Top Tips

  • Work with your finance team (they pay the lease and are most likely to have the details) to understand what space you occupy and who you can turn to for estate-related questions.
  • If you lease a whole building, ask for utility usage and cost breakdowns at the end of a financial year.
  • Understand and manage your usage and work with building owners to implement sustainable products e.g. LED lighting.


  • Business Spending

Like any organisation, there is always business-related spending such as travel or office materials. Business travel can often be confused with employee commute. Business travel is any travel that occurs to and from an activity related to your job role or on behalf of your organisation. This can also be inclusive of any overnight accommodation and food allowances. An employee commute, on the other hand, is the journey an employee takes from their home/place of residence to the organisation’s office base. Some examples of activities that you may find under Business Travel are;

  1. You attend a training course that is further in mileage from your ordinary Employee Commute. Your normal commute is from Durham to Newcastle, however, your course requires you to travel to Alnwick. This is further away than your workplace and exceeds your normal commuting mileage. Therefore, you would be able to expense those extra miles as per your company policy for a fixed rate.
  2. You travel to London via train to attend a conference as a representative of your organisation, your company has pre-paid for your rail ticket to make the journey.

These are examples of different forms of transport, and different methods of funding travel but both directly impact on the organisation through the Business Travel element.

An employee’s commute is dependent on the employee fleet and the ability to capture it accurately. Your organisation size will have the largest impact on employee commute emissions alongside the return mileage of an individual commute in their vehicle. Being able to obtain granular data around this is key as weighted emissions factors can give unrealistic data. For example, you may use an emissions factor to calculate the use of 25 unknown fuel cars, when in fact a simple questionnaire with targeted questions may tell you your organisation has 10 employees who use electric vehicles. This would have a significant direct impact on your overall carbon footprint.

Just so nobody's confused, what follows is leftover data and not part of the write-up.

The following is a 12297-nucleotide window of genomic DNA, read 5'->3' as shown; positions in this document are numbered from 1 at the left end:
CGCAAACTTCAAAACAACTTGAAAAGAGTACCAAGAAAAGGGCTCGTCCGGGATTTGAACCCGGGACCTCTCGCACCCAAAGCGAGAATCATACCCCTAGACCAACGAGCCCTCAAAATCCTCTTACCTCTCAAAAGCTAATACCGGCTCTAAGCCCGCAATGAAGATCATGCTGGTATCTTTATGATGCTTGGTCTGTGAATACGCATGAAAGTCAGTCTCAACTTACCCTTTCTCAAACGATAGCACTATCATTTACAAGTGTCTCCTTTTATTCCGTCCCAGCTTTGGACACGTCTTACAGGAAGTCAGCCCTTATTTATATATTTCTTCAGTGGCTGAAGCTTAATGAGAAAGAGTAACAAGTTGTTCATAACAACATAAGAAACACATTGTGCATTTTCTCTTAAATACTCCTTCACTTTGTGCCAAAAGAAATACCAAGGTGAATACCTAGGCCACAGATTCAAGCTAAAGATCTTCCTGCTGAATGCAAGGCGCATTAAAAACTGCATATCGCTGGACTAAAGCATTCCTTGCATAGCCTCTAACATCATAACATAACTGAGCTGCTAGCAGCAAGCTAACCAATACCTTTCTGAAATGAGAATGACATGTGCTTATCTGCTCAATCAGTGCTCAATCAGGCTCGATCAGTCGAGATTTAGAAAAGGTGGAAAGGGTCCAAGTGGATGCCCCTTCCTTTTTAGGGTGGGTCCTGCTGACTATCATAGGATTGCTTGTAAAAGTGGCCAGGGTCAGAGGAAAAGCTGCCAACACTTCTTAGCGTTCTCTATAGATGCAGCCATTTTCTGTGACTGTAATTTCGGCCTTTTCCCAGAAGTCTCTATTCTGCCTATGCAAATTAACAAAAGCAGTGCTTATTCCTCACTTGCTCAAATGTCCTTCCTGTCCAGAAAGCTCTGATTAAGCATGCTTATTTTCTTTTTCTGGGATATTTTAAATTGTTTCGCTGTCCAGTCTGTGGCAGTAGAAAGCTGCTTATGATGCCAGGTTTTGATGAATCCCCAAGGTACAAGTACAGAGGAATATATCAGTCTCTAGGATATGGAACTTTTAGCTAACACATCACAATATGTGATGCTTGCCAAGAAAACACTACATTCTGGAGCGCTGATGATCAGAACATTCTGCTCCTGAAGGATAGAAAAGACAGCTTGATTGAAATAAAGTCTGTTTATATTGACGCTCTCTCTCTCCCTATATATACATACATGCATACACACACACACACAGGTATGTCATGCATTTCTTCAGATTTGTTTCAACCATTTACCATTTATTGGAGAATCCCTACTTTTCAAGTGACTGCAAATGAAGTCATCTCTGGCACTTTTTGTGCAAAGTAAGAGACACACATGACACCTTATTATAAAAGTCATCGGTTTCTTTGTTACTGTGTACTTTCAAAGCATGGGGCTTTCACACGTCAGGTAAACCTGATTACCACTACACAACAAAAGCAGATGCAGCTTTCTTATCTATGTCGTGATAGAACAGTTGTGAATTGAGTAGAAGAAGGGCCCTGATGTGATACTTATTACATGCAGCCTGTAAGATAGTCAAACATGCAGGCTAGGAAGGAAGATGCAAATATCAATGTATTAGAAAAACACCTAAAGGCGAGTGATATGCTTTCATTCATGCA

At the AHSN NENC, we operate everything on a digital model from contract signing to communication. This reduces the volume of materials we purchase as an organisation and means we have a minor manufacturing footprint.

Working digitally is still not perfect, but has advantages over more traditional methods. The average carbon output of an email is around 0.2 grams of carbon. This is in comparison to a letter which is around 20-25 grams, making it an attractive, and easy organisational change. If you work digitally, there are some tips below that can help reduce the impact you make on the environment.

Top Tips

  • Delete emails once they are no longer needed
  • Attach links to documents and images rather than the document or image itself


How long does it take to collect data?

This will vary depending on the size of your organisation and the network you need to access to collect the data. For example, the AHSN NENC lease an office space with a mostly remote workforce. The data collection exercise for our organisation took approximately 6 weeks for one employee to collate.


How can I find out more information?

I’m happy to answer any more questions and provide more information as needed, just contact me on my email below.

[email protected]

Thanks for talking to us about your work on the Carbon Reduction Plan, Hannah!

You can read more about the sustainability work we’re doing in the region here.